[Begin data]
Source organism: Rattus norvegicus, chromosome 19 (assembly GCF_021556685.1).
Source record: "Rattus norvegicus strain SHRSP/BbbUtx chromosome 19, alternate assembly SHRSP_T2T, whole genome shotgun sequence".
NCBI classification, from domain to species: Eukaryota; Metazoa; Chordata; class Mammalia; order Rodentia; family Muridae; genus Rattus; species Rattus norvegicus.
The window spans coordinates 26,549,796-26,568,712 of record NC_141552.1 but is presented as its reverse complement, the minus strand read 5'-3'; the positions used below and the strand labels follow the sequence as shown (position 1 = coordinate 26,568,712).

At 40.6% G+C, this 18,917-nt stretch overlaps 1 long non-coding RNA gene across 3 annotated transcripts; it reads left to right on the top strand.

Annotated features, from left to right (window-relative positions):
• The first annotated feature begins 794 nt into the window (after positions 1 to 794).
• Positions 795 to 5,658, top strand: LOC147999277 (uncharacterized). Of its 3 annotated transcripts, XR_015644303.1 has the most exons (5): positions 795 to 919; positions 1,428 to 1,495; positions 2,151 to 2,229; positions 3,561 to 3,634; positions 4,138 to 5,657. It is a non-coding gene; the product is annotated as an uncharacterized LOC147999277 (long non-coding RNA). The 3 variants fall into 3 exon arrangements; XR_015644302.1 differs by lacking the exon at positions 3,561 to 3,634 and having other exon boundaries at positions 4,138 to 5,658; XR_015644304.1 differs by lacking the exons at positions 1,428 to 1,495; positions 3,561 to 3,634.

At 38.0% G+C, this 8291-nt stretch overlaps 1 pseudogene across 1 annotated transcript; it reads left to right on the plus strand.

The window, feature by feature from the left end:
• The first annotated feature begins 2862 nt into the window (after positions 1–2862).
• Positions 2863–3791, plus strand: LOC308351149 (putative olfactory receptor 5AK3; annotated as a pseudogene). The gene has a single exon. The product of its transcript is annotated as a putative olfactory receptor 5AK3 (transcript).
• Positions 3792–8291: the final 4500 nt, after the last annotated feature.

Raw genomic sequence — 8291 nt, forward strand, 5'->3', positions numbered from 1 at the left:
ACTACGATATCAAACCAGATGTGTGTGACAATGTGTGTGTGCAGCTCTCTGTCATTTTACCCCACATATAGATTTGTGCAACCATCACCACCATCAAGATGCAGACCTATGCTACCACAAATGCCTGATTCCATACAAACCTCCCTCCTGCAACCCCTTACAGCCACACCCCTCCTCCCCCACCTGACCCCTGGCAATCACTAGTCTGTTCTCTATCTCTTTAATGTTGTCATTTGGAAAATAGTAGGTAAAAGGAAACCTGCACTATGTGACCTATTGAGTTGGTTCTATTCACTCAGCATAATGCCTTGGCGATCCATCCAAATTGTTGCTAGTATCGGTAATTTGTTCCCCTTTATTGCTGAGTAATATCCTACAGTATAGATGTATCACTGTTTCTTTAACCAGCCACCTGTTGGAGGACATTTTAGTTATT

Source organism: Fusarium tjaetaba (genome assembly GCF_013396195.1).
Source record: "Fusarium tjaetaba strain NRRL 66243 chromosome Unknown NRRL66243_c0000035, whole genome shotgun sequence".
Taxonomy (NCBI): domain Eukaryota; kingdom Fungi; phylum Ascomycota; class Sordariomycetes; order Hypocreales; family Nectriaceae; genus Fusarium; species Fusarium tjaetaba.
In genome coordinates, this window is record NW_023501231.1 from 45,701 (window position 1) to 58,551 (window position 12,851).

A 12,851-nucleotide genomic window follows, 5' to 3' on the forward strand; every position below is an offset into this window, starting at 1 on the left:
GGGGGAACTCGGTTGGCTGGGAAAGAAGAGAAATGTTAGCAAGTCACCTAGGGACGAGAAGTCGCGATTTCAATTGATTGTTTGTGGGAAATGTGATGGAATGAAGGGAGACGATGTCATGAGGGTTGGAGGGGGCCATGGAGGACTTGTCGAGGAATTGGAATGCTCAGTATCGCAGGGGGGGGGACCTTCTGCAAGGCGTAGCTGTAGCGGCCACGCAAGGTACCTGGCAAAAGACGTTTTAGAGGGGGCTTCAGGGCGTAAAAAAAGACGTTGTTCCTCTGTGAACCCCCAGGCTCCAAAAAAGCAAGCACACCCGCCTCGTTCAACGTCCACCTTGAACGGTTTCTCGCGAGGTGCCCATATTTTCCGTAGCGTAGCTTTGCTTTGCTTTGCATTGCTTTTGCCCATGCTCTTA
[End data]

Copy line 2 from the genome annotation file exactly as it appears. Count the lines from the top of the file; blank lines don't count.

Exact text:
Source record: "Rattus norvegicus strain SHRSP/BbbUtx chromosome 19, alternate assembly SHRSP_T2T, whole genome shotgun sequence".